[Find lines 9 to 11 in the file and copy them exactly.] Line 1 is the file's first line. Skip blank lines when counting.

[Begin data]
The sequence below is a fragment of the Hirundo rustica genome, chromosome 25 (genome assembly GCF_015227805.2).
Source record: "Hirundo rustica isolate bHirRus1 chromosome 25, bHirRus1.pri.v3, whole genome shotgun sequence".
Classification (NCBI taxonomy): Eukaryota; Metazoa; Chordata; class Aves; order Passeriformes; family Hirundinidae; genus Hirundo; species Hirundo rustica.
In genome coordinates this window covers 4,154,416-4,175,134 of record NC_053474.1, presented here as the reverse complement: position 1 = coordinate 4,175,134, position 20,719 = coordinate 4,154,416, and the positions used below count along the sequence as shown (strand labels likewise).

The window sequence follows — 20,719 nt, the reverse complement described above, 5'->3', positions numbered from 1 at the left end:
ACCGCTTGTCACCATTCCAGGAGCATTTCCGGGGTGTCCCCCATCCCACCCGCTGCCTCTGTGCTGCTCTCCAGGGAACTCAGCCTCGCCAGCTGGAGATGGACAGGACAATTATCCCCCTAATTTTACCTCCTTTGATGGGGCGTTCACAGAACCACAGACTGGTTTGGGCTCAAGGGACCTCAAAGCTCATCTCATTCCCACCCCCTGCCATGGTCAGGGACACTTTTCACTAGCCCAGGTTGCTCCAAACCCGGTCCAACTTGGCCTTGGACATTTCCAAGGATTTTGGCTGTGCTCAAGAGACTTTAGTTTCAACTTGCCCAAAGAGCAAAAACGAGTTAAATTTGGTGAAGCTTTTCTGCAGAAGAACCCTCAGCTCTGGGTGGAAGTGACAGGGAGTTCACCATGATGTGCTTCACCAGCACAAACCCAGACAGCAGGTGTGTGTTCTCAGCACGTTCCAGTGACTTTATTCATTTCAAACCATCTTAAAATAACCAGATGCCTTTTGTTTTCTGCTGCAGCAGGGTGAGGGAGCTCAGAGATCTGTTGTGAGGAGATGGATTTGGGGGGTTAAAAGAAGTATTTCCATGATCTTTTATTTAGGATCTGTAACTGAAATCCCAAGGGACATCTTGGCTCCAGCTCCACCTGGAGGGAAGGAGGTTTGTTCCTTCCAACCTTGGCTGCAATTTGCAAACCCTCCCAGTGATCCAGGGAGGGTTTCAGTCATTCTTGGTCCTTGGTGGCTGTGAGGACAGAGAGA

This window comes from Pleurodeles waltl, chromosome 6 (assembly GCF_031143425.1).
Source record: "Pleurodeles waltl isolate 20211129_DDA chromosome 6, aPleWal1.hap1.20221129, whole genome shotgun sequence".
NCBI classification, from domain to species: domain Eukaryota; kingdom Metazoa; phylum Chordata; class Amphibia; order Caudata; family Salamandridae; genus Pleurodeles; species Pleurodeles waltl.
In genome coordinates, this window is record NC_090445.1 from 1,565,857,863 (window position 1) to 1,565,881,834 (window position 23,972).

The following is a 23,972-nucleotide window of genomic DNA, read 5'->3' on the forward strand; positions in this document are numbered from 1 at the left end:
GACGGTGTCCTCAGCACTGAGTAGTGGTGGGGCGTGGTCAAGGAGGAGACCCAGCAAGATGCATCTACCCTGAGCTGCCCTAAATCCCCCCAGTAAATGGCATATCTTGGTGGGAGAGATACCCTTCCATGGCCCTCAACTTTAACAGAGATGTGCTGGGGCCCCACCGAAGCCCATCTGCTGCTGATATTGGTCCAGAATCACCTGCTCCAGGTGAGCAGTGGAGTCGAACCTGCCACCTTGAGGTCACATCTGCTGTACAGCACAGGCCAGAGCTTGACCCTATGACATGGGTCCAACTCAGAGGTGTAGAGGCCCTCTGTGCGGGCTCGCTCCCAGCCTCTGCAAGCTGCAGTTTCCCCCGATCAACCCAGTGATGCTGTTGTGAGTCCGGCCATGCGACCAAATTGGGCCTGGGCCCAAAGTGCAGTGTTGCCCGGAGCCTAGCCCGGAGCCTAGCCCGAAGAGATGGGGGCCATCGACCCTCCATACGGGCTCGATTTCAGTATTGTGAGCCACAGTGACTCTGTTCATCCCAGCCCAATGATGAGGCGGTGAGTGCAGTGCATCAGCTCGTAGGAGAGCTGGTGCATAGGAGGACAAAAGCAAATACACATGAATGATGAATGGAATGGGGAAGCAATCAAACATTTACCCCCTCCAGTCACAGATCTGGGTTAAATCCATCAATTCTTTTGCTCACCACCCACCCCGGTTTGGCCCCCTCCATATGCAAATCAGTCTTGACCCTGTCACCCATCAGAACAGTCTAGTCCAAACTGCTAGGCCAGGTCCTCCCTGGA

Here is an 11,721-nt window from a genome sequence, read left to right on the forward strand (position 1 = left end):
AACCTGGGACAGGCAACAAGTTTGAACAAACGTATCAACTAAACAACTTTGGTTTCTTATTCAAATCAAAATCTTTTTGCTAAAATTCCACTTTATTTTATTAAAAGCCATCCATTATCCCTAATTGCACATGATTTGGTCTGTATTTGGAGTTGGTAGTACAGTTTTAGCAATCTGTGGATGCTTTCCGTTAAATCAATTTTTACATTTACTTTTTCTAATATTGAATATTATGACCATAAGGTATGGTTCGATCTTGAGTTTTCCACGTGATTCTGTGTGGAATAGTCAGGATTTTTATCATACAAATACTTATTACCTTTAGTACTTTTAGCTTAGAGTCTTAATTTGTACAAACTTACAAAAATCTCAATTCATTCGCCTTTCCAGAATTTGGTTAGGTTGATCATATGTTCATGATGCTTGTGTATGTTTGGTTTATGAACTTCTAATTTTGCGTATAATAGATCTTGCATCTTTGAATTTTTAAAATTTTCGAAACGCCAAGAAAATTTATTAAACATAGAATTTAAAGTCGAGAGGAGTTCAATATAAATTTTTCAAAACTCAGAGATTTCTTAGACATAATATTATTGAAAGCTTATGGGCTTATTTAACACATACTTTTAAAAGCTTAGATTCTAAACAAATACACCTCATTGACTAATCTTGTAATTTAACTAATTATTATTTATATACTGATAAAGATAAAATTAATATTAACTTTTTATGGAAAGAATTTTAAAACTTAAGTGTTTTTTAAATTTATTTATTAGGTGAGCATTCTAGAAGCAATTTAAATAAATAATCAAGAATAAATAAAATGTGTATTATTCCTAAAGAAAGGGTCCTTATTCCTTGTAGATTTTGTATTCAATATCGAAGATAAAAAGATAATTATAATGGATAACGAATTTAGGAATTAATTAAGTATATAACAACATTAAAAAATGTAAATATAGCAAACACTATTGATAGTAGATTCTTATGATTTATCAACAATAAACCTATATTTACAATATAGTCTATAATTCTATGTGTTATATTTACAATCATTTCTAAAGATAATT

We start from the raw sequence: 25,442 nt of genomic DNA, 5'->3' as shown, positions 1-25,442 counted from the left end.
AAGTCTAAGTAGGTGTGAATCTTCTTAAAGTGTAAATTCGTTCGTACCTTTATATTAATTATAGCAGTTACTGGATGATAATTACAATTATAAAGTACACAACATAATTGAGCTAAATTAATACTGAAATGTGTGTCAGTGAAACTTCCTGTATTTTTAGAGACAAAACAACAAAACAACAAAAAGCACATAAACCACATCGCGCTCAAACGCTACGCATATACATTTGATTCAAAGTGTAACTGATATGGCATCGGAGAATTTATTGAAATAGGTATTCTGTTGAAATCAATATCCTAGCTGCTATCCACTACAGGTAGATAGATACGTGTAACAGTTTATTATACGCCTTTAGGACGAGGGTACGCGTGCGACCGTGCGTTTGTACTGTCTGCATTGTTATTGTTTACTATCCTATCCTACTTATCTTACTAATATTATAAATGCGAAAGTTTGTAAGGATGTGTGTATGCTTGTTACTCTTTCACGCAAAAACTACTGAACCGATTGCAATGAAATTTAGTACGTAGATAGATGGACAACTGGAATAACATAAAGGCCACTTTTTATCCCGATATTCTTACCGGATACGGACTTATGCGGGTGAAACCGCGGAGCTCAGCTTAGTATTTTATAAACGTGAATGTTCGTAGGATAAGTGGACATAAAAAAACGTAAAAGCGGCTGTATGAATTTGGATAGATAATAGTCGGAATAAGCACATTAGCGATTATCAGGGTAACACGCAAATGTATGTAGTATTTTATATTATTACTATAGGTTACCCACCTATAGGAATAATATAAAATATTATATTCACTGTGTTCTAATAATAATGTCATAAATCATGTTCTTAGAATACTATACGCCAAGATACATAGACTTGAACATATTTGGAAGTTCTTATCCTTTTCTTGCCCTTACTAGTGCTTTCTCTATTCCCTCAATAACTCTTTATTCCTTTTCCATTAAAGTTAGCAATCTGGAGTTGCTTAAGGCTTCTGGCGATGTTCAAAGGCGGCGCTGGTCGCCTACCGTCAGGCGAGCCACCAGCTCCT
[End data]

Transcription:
NCBI classification, from domain to species: domain Eukaryota; kingdom Metazoa; phylum Chordata; class Amphibia; order Caudata; family Salamandridae; genus Pleurodeles; species Pleurodeles waltl.
In genome coordinates, this window is record NC_090445.1 from 1,565,857,863 (window position 1) to 1,565,881,834 (window position 23,972).

The following is a 23,972-nucleotide window of genomic DNA, read 5'->3' on the forward strand; positions in this document are numbered from 1 at the left end: